This country’s high court blocked its coronavirus lockdown in a bid to protect the poor

No longer heading into lockdown. For now.
No longer heading into lockdown. For now.
Image: AP Photo/Tsvangirayi Mukwazhi
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A high court in Malawi has granted Human Rights Defenders Coalition a seven-day injunction stopping the government from implementing a 21-day national lockdown due to coronavirus. The injunction is temporary and an inter-partes hearing is expected within seven days.

On Tuesday, president Peter Mutharika announced a 21-day lockdown which was meant to begin on Saturday April 18 i n a bid to contain the spread of the virus in the country. In his address Mutharika, warned that up to 50,000 Malawians could lose their lives to the Covid-19 virus but he did not outline a  social safety net for the vulnerable during the lockdown, which prompted a civil society group to seek a stop order from the court.

“Our message is simple, we are not accepting this issue of lockdown unless government comes up with proper measures to protect the lives of Malawians, all we are saying is that different stakeholders such as religious leaders, civil society organizations should come together to digest this issue and come up with a proper solution,” said Gift Trapence chairperson for Human Rights Defenders Coalition.

Following Malawi government’s failure to put in place any measure to cushion the poor during the lockdown, thousands of informal traders in the cities of Mzuzu and Blantyre took it to the streets to protest against a coronavirus lockdown with placards that read “Lockdown more poisonous than Corona” and another “We’d rather die of corona than die of hunger.”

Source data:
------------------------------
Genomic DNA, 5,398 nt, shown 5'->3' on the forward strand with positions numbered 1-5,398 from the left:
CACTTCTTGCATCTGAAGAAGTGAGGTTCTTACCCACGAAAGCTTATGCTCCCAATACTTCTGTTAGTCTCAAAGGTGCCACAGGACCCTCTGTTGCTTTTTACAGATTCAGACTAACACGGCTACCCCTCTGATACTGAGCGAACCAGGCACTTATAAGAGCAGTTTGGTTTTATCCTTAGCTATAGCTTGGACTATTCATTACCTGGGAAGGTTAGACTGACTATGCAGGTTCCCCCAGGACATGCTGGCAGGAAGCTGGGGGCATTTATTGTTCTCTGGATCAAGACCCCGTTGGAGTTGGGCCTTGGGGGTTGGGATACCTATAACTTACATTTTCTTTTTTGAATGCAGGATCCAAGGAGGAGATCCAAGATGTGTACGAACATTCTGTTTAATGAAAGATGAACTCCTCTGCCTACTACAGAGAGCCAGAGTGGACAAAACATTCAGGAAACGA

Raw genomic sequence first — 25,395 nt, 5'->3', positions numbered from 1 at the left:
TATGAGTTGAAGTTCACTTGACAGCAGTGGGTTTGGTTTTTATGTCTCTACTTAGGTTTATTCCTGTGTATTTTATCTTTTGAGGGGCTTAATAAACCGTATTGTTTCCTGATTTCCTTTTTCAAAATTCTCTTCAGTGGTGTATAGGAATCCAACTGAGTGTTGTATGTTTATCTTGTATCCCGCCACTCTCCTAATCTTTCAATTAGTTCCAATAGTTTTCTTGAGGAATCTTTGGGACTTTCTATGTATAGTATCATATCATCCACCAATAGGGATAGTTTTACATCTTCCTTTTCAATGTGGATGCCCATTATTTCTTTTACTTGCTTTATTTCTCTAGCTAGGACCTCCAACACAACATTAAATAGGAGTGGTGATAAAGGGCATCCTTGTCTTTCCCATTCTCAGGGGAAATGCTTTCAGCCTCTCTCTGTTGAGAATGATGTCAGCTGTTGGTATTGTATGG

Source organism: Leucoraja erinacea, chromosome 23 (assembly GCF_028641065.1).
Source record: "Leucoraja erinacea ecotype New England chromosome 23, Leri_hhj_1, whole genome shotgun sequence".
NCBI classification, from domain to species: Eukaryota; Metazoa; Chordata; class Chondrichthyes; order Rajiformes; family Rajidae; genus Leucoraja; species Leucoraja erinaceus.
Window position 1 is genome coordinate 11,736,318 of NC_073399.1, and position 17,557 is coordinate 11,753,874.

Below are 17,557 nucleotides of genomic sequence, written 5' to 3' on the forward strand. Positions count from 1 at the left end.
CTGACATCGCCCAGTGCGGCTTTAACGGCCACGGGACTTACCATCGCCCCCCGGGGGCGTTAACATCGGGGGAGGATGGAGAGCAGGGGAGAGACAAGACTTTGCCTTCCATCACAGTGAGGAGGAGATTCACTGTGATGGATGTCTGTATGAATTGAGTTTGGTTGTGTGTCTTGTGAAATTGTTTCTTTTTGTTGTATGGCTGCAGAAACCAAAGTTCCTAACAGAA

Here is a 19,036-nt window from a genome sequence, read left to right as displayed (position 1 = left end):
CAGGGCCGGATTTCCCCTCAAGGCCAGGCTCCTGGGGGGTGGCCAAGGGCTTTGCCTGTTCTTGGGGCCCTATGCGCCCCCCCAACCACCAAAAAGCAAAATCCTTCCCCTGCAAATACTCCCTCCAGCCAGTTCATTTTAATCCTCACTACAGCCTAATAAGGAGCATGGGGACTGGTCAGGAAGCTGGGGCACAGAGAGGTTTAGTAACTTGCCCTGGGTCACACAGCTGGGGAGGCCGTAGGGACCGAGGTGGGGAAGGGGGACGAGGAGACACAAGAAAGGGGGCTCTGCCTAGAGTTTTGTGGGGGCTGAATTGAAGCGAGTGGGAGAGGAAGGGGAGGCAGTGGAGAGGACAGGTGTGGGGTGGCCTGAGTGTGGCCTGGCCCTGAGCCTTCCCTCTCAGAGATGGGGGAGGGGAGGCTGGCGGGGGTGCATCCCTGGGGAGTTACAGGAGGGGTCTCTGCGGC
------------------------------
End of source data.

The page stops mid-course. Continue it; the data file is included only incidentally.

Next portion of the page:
Many of these vendors are daily wage earners and a lockdown in the country could greatly affect them. A lot of people in Malawi operate on a hand to mouth basis. It is unclear if Malawi, one of the world’s poorest countries, can afford to offer cash transfers to its low income citizens as some policy analysts have been recommending.

Malawi’s economy relies on informal economies like most African countries. Many policy analysts and development economists across Africa and the developing world have started to criticize African governments for rushing to mimic the lockdown strategies of wealthier, developed countries in order to prevent the spread of coronavirus. There are now louder calls for countries to adapt preventive measures and policies that better suit each country. This is particularly relevant in congested urban areas where social distancing is difficult and there is little availability of clean water to wash hands.

“Our challenge is to adapt social distancing measures to informal economies which lack a comprehensive safety net to support those shut in,” writes W. Gyude Moore, a former Liberian public works minister. Moore recommends African countries focus on more flexible curfews rather than total lockdowns given most economies are 90% informal. He also recommends engaging with local community leaders to share the message and expand the definition of essential services.

So far Malawi has recorded 17 cases of Covid-19 with two deaths. The ministry of health has announced that three people who earlier tested positive have now tested negative but will re-do the tests.

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